The difficulty with the Commonwealth's approach is that it ignores the element of specific intent. Causation of the death of another human being, without proof of specific intent to kill, does not satisfy the elements of first degree murder. Murder of the first degree requires an intentional killing, i.e., a willful, deliberate and premeditated killing. 18 Pa.C.S.A. § 2502(a), (d). The establishment of causation alone does not satisfy all elements of the crime of first degree murder.

417 Pa.Superior Ct. at 421-422, 612 A.2d 1010.

On appeal to this Court, the Commonwealth poses two issues. Is Gaynor guilty of first degree murder when, with specific intent to kill, an innocent bystander was killed by the "defendant's dueling partner?" Second, if an appellate court rules that the evidence is insufficient to support a verdict of murder of the first degree, is it appropriate to remand for resentencing on a lesser charge rather than discharging the defendant?

The Commonwealth argues that the first issue is covered by the Crimes Code, 18 Pa.C.S. § 303(b):

(b) Divergence between result designed or contemplated and actual result. When intentionally or knowingly causing a particular result is an element of an offense, the element is not established if the actual result is not within the intent or the contemplation of the actor unless: *262 (1) the actual result differs from that designed or contemplated as the case may be, only in the respect that a different person or different property is injured or affected or that the injury or harm designed or contemplated would have been more serious or more extensive than that caused; or (2) the actual result involves the same kind of injury or harm as that designed or contemplated and is not too remote or accidental or on the gravity of his offense.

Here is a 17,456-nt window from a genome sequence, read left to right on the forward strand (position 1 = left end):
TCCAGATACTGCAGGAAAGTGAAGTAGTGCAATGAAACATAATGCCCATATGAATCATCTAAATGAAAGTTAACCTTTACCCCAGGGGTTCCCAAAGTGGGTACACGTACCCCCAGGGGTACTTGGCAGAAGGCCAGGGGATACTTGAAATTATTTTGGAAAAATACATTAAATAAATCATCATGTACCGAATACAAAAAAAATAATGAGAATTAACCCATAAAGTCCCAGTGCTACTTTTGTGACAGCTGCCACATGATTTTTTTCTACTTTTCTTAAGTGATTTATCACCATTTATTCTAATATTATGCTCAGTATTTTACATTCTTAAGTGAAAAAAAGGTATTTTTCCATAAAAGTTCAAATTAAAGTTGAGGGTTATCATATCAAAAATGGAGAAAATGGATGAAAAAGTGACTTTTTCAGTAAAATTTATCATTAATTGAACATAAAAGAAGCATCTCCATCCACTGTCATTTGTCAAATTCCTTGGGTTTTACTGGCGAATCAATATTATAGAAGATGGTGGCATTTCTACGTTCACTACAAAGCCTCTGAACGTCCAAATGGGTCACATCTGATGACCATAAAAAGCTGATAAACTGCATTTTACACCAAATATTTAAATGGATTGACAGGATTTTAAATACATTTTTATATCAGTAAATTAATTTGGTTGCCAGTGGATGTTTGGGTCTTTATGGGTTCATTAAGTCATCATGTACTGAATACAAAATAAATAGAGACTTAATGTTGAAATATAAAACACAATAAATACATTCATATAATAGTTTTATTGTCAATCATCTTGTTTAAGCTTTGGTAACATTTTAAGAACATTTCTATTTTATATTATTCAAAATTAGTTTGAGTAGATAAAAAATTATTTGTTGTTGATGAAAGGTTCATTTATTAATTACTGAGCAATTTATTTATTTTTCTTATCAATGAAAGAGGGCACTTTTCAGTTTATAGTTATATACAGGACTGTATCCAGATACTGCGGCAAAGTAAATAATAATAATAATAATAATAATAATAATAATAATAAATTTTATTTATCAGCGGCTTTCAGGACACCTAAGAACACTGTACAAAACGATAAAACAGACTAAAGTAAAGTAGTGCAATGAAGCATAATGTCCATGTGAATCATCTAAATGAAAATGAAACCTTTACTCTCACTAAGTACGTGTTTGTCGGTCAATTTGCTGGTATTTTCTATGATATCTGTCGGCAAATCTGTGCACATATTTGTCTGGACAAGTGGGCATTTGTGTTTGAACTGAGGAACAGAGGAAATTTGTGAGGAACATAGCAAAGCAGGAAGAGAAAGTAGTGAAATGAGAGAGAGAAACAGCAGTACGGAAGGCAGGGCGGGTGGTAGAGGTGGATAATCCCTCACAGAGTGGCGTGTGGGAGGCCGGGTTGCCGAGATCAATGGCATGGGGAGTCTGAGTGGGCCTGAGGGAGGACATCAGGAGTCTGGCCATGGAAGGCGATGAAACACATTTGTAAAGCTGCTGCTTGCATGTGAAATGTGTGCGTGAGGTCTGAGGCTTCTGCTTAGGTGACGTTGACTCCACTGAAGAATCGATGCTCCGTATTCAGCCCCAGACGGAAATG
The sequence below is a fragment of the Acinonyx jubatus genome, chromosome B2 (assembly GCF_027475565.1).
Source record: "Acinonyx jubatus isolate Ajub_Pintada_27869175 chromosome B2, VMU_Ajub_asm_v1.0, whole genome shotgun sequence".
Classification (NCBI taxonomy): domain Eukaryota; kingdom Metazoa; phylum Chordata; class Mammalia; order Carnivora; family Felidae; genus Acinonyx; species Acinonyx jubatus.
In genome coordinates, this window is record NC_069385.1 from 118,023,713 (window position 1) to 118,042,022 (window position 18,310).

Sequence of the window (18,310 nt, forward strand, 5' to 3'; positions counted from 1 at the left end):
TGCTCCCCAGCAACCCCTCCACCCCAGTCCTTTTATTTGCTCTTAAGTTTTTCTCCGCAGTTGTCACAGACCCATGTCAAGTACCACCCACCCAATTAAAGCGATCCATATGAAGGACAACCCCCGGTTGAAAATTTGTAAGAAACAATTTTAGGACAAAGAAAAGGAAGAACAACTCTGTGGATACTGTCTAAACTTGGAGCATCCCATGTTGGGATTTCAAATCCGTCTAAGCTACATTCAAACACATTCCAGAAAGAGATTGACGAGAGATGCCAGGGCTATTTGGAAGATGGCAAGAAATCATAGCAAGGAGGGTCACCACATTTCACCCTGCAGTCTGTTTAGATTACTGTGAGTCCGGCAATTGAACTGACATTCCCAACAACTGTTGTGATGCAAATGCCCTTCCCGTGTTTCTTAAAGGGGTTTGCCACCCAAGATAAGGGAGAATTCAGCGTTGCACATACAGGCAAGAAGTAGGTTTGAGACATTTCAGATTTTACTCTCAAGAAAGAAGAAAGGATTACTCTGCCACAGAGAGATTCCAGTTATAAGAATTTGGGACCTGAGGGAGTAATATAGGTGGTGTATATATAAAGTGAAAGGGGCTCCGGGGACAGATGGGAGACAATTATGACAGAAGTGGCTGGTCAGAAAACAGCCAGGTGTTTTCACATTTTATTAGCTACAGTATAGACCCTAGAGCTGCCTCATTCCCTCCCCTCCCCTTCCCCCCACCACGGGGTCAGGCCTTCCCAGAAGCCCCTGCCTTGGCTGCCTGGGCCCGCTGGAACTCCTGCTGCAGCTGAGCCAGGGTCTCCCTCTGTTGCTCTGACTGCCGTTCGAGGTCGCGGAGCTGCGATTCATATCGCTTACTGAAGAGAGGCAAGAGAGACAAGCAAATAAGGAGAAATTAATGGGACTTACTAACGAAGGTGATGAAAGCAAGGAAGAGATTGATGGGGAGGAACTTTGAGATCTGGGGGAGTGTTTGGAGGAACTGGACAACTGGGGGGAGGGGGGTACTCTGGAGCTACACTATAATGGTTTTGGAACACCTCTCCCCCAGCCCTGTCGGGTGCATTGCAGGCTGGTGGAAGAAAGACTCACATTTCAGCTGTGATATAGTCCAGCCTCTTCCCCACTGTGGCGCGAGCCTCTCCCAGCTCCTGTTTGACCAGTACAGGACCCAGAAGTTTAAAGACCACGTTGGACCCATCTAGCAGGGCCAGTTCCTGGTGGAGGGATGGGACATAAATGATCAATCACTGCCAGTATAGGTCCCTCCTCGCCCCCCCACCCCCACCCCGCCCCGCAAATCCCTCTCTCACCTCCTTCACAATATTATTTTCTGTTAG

In response, the Superior Court concluded:

We find that application of this section does not establish whether a killing was willful, deliberate or premeditated. On this element, the Commonwealth's analysis is silent. This brings us back to the necessity to examine case law wherein the sufficiency of the evidence to prove specific intent is addressed. As the above discussion indicates, absent shared intent by accomplices or co-conspirators, there is no first degree murder liability for acts of another which result in death.

417 Pa.Superior Ct. at 423, 612 A.2d 1010.

We agree that on these facts the two actors were neither accomplices to each other nor co-conspirators in any acceptable sense.[5] Plainly they were enemies in an adversarial relationship. Shared intent, therefore, was impossible on these facts.

We disagree, however, with the Superior Court's holding that § 303(b) is inapplicable here.[6] Murder of the first degree requires an intentional killing a willful, deliberate, premeditated killing. 18 Pa.C.S. § 2502(a), (d). For purposes of establishing sufficiency of the evidence, it is obvious that *263 Gaynor intended to kill Ike Johnson. The actual result, of course, was that another person was killed instead of the intended victim. Section 303(b) establishes liability when intent must be proved if the Commonwealth establishes (a) that the only difference between the intended result and the actual result is that a different person was harmed; or (b) that the actual result is of the same type as was intended and is not too remote to justify liability.

Section 303 was taken verbatim from the Model Penal Code, § 2.03. The Commentary to the Model Penal Code, Part I, p. 263 (American Law Institute, 1985) provides the following explanatory example: "if one of the participants in a robbery shoots at a policeman with intent to kill and provokes a return of fire by that officer that kills a bystander . . . the robber who initiates the gunfire could be charged with purposeful murder."